Perhaps the Island will truly let them go and the mist will part like drawn-back curtains. But when Archer turns to look at Lynn she is crying.
The winds ruffle the sailors’ collars at first and whip a little hair in their eyes. For as long as the skies remain clear they pretend it is only a good sailing wind, to help them along. When the first of the mist slithers across the waves they try to pretend it is only fog. But soon the mist is a wall, the storm is a gale and the Island is bearing down on them.
Evelynn keeps her arms at her side as she tries to concentrate. Word had spread around the ship about the queen’s presence and her plan to sail away to the Continent. None of the crewmen says that they should turn back, but every one of them is afraid. They feared they might die today, but they feared hermore.
The net of mist lies heavily atop the water, white and thick. Wind pushes the sails so hard that the entire ship jumps forward like a wild horse. It’s a beautiful storm and Lynn would love it were it not send to stand in her way. She turns to Archer and tells him to get everybody to safety underdeck. He opens his mouth to object, to insist on staying by her side. But then he sees the determination in her eyes, her own storm that’s raging inside them, and he knows she’s not the scared little queen anymore. He squeezes her hand one last time and turns around, barking orders at the crewmen. Soon only the captain is left at the helm, to help her steer.
The dawn is gone. Beneath the warring storms, it is dark as midnight. Only near constant lightning illuminates their way and the thunder that follows is near deafening. The waves raise them up only to send them crashing back down. The captain fights to keep the wheel steady, half steering, half holding on to it to keep from being washed overboard. The queen stands alone on the foredeck, her teeth chattering from the wet and the wind. A wave tilts the deck hard to the side and for a moment it seems as though they might not come back upright. But they do. And amidst it all Evelynn still stands upright, channeling everything her ancestors have left for her.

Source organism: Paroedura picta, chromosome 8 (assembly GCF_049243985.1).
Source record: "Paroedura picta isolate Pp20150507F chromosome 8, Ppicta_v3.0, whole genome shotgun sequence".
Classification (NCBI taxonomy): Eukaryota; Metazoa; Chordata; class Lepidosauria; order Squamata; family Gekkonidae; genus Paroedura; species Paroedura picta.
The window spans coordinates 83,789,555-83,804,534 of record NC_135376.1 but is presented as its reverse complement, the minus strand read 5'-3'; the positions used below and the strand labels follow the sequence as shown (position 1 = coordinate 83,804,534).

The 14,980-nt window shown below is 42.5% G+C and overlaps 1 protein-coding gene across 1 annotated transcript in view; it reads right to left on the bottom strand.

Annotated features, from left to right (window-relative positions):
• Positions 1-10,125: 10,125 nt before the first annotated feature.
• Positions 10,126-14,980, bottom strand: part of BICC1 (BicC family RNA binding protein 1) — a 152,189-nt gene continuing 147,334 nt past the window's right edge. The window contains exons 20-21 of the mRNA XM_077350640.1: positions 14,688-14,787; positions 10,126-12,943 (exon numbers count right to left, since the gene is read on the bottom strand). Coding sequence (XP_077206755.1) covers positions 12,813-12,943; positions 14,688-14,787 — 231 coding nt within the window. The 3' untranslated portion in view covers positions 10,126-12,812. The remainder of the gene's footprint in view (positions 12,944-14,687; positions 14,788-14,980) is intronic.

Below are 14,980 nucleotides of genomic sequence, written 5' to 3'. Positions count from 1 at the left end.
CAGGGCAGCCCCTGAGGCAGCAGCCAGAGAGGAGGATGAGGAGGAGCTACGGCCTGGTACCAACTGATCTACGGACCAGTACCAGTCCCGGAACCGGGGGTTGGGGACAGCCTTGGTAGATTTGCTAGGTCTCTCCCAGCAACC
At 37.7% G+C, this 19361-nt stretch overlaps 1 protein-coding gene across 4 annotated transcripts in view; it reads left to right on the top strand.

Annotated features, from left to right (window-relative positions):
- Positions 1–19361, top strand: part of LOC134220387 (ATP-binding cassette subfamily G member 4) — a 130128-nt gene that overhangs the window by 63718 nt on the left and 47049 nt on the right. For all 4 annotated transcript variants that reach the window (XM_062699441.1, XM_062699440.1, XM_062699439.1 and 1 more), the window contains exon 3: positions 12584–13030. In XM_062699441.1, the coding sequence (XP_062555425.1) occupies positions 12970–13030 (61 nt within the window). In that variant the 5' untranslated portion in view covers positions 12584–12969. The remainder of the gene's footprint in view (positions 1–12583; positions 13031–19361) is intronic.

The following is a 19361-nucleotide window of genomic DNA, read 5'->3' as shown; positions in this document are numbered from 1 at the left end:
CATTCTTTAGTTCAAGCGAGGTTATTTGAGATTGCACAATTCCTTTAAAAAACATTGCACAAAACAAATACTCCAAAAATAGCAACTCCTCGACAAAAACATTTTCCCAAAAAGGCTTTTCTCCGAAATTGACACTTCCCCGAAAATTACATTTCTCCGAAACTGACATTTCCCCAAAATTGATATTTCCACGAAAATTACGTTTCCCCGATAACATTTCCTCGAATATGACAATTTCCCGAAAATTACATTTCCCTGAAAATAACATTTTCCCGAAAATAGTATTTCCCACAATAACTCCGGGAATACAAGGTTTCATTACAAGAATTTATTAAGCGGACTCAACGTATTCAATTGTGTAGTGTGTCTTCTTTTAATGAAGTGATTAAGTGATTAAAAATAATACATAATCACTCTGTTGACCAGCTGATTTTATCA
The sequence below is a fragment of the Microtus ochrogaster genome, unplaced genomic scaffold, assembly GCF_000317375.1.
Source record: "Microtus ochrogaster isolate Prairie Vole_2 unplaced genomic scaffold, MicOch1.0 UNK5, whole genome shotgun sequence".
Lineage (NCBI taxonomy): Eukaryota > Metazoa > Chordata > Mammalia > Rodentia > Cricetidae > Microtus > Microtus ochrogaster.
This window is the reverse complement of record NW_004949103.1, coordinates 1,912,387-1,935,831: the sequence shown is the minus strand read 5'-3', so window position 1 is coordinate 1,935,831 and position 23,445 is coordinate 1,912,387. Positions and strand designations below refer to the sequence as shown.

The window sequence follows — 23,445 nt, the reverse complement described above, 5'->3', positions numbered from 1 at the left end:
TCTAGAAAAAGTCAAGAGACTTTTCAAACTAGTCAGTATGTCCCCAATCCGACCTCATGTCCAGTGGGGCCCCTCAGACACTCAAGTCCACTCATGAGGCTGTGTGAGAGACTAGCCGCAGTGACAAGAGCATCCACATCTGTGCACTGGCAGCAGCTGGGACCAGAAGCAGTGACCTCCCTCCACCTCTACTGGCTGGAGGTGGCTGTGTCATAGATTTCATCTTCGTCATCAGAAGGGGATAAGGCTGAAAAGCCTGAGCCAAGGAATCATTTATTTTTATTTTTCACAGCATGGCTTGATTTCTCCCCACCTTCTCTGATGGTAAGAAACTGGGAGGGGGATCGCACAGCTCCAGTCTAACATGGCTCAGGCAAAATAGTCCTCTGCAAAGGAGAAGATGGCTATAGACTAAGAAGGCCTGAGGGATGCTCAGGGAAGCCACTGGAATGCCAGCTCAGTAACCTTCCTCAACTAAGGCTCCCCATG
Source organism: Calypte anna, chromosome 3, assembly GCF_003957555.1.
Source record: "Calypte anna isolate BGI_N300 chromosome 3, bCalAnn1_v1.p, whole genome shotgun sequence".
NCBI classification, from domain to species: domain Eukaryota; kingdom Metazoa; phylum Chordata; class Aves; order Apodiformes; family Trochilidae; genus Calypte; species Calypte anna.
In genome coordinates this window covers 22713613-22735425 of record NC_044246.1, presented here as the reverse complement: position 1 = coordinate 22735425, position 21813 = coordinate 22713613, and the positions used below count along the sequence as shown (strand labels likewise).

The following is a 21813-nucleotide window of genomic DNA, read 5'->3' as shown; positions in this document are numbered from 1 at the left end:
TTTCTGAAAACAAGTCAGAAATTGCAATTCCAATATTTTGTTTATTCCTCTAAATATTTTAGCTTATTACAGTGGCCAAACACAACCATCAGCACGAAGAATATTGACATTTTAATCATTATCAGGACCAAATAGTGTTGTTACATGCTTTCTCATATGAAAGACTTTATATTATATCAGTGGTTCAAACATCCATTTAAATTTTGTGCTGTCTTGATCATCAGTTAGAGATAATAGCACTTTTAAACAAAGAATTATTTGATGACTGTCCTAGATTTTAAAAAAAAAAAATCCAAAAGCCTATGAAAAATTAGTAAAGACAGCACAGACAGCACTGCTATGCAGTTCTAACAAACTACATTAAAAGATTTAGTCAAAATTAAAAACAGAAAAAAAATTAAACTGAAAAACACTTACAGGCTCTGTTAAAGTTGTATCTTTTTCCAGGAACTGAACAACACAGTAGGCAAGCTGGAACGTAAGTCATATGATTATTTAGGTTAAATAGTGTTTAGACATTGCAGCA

They crest a wave and slam down. She bites her tongue and tastes salt, but can’t tell if it is blood or seawater. She wipes the rain and salt from her eyes and swings her head back to look straight up, at the storm. She screams. She calls more wind and more lightning, praying that they would lend her their strength, that she would be able to control them this time. But she is just not strong enough.
In front of her, the clouds and the mist merge together, forming a grotesque skull-like face. When another lightning strikes, it looks as if it’s grinning. Another wave hits with so much force it feels like being slammed into a wall. The wind pushes the sails taut and tears at her clothes. She hears the scream first, then wood cracking, and then she only has time to turn around and catch a glimpse of the wheel flying towards her, before it hits her.
She smells the sea first. Tastes the salt on her tongue. She feels the sand beneath her cheek and fingers and in her throat. When she tries to take a deeper breath she can’t. Her back arching upright, she coughs out water and sand and seaweed. She opens her eyes and can’t wait for her vision to focus, desperately searching. She sees the timid waves first, washing crashed wood ashore. And bodies. She recognizes the captain as his body is gently washed on the beach. From where she’s standing she can’t see if he’s breathing or not. It takes her a couple of minutes to realize what must have happened. She looks slowly to her left, her head still dizzy. There’s more shipwreck on the beach and more people, some just gaining consciousness, and some laying terrifyingly still.
She hears a cough to her right and her head swings in its direction. Archer is only a couple of feet away from her, convulsing and vomiting seawater. She lets out a relieved breath she didn’t realize she had been holding. But her relief only lasts a second. Because in the distance behind Archer Queen Evelynn sees the familiar lights of Brandon Harbor.
Please, read this:
This was Mishela Dimova’s graduation short story, published here exactly as submitted.